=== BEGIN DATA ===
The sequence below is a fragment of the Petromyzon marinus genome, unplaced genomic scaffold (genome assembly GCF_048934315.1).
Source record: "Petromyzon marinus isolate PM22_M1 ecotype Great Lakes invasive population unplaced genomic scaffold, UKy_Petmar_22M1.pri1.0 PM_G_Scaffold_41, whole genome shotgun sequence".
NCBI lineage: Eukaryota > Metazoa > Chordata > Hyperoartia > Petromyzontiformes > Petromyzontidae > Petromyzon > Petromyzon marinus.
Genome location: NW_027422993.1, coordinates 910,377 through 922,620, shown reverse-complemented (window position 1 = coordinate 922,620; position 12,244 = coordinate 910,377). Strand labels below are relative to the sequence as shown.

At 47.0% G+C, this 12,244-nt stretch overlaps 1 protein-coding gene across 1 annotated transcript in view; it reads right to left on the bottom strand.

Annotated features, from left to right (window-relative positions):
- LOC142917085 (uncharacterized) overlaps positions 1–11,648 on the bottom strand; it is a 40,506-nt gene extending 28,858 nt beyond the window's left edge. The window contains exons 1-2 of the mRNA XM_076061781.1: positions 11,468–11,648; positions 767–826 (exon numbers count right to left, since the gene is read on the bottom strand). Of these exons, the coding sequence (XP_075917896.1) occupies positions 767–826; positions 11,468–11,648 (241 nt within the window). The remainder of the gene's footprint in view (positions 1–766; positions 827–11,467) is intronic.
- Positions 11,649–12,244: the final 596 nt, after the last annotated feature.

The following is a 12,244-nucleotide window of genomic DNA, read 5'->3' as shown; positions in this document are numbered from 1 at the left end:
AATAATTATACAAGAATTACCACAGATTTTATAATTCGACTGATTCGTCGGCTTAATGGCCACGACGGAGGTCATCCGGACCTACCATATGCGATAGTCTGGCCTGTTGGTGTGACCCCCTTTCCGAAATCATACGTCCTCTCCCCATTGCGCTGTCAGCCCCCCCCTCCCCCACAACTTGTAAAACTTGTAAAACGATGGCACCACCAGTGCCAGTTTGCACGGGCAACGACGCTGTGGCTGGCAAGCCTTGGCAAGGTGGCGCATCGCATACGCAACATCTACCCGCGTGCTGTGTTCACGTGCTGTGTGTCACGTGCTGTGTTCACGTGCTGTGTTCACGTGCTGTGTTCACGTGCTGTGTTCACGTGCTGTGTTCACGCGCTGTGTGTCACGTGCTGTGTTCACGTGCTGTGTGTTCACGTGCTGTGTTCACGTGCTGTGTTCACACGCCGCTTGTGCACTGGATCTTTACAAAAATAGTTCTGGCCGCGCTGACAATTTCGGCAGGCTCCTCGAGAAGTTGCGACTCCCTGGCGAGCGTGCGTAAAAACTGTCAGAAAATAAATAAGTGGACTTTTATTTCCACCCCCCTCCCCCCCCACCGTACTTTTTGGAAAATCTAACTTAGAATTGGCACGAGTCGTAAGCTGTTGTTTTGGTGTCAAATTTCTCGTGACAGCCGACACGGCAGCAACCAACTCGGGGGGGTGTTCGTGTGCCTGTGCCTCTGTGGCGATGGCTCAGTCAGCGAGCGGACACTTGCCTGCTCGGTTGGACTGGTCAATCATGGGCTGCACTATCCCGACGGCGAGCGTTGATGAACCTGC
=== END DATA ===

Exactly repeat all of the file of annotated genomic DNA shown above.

The sequence below is a fragment of the Petromyzon marinus genome, unplaced genomic scaffold (genome assembly GCF_048934315.1).
Source record: "Petromyzon marinus isolate PM22_M1 ecotype Great Lakes invasive population unplaced genomic scaffold, UKy_Petmar_22M1.pri1.0 PM_G_Scaffold_41, whole genome shotgun sequence".
NCBI lineage: Eukaryota > Metazoa > Chordata > Hyperoartia > Petromyzontiformes > Petromyzontidae > Petromyzon > Petromyzon marinus.
Genome location: NW_027422993.1, coordinates 910,377 through 922,620, shown reverse-complemented (window position 1 = coordinate 922,620; position 12,244 = coordinate 910,377). Strand labels below are relative to the sequence as shown.

At 47.0% G+C, this 12,244-nt stretch overlaps 1 protein-coding gene across 1 annotated transcript in view; it reads right to left on the bottom strand.

Annotated features, from left to right (window-relative positions):
- LOC142917085 (uncharacterized) overlaps positions 1–11,648 on the bottom strand; it is a 40,506-nt gene extending 28,858 nt beyond the window's left edge. The window contains exons 1-2 of the mRNA XM_076061781.1: positions 11,468–11,648; positions 767–826 (exon numbers count right to left, since the gene is read on the bottom strand). Of these exons, the coding sequence (XP_075917896.1) occupies positions 767–826; positions 11,468–11,648 (241 nt within the window). The remainder of the gene's footprint in view (positions 1–766; positions 827–11,467) is intronic.
- Positions 11,649–12,244: the final 596 nt, after the last annotated feature.

The following is a 12,244-nucleotide window of genomic DNA, read 5'->3' as shown; positions in this document are numbered from 1 at the left end:
AATAATTATACAAGAATTACCACAGATTTTATAATTCGACTGATTCGTCGGCTTAATGGCCACGACGGAGGTCATCCGGACCTACCATATGCGATAGTCTGGCCTGTTGGTGTGACCCCCTTTCCGAAATCATACGTCCTCTCCCCATTGCGCTGTCAGCCCCCCCCTCCCCCACAACTTGTAAAACTTGTAAAACGATGGCACCACCAGTGCCAGTTTGCACGGGCAACGACGCTGTGGCTGGCAAGCCTTGGCAAGGTGGCGCATCGCATACGCAACATCTACCCGCGTGCTGTGTTCACGTGCTGTGTGTCACGTGCTGTGTTCACGTGCTGTGTTCACGTGCTGTGTTCACGTGCTGTGTTCACGTGCTGTGTTCACGCGCTGTGTGTCACGTGCTGTGTTCACGTGCTGTGTGTTCACGTGCTGTGTTCACGTGCTGTGTTCACACGCCGCTTGTGCACTGGATCTTTACAAAAATAGTTCTGGCCGCGCTGACAATTTCGGCAGGCTCCTCGAGAAGTTGCGACTCCCTGGCGAGCGTGCGTAAAAACTGTCAGAAAATAAATAAGTGGACTTTTATTTCCACCCCCCTCCCCCCCCACCGTACTTTTTGGAAAATCTAACTTAGAATTGGCACGAGTCGTAAGCTGTTGTTTTGGTGTCAAATTTCTCGTGACAGCCGACACGGCAGCAACCAACTCGGGGGGGTGTTCGTGTGCCTGTGCCTCTGTGGCGATGGCTCAGTCAGCGAGCGGACACTTGCCTGCTCGGTTGGACTGGTCAATCATGGGCTGCACTATCCCGACGGCGAGCGTTGATGAACCTGC